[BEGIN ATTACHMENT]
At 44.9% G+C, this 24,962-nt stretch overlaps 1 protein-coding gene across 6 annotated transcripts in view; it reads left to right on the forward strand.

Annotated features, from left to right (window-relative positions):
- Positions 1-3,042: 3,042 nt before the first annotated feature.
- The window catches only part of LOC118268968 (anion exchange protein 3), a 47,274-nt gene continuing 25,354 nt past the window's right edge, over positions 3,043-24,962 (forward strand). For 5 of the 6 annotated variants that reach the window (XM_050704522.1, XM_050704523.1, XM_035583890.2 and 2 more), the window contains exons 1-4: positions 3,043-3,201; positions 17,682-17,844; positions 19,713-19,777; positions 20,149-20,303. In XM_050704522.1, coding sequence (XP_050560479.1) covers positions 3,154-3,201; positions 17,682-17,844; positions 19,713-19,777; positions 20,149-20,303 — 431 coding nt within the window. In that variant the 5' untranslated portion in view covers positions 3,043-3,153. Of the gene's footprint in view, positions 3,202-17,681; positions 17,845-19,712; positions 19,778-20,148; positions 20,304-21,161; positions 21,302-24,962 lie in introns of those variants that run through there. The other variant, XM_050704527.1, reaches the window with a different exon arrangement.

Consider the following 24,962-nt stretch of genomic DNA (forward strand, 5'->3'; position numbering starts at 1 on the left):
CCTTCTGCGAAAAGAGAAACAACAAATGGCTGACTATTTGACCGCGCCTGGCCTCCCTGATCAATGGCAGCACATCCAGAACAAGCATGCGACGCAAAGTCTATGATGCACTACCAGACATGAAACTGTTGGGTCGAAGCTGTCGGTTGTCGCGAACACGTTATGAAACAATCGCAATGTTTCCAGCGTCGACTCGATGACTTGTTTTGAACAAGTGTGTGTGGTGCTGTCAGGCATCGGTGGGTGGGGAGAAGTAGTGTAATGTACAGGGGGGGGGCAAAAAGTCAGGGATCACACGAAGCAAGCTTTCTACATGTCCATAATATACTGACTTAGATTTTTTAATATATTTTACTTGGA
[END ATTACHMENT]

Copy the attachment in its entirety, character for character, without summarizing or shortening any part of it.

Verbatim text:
At 44.9% G+C, this 24,962-nt stretch overlaps 1 protein-coding gene across 6 annotated transcripts in view; it reads left to right on the forward strand.

Annotated features, from left to right (window-relative positions):
- Positions 1-3,042: 3,042 nt before the first annotated feature.
- The window catches only part of LOC118268968 (anion exchange protein 3), a 47,274-nt gene continuing 25,354 nt past the window's right edge, over positions 3,043-24,962 (forward strand). For 5 of the 6 annotated variants that reach the window (XM_050704522.1, XM_050704523.1, XM_035583890.2 and 2 more), the window contains exons 1-4: positions 3,043-3,201; positions 17,682-17,844; positions 19,713-19,777; positions 20,149-20,303. In XM_050704522.1, coding sequence (XP_050560479.1) covers positions 3,154-3,201; positions 17,682-17,844; positions 19,713-19,777; positions 20,149-20,303 — 431 coding nt within the window. In that variant the 5' untranslated portion in view covers positions 3,043-3,153. Of the gene's footprint in view, positions 3,202-17,681; positions 17,845-19,712; positions 19,778-20,148; positions 20,304-21,161; positions 21,302-24,962 lie in introns of those variants that run through there. The other variant, XM_050704527.1, reaches the window with a different exon arrangement.

Consider the following 24,962-nt stretch of genomic DNA (forward strand, 5'->3'; position numbering starts at 1 on the left):
CCTTCTGCGAAAAGAGAAACAACAAATGGCTGACTATTTGACCGCGCCTGGCCTCCCTGATCAATGGCAGCACATCCAGAACAAGCATGCGACGCAAAGTCTATGATGCACTACCAGACATGAAACTGTTGGGTCGAAGCTGTCGGTTGTCGCGAACACGTTATGAAACAATCGCAATGTTTCCAGCGTCGACTCGATGACTTGTTTTGAACAAGTGTGTGTGGTGCTGTCAGGCATCGGTGGGTGGGGAGAAGTAGTGTAATGTACAGGGGGGGGGCAAAAAGTCAGGGATCACACGAAGCAAGCTTTCTACATGTCCATAATATACTGACTTAGATTTTTTAATATATTTTACTTGGA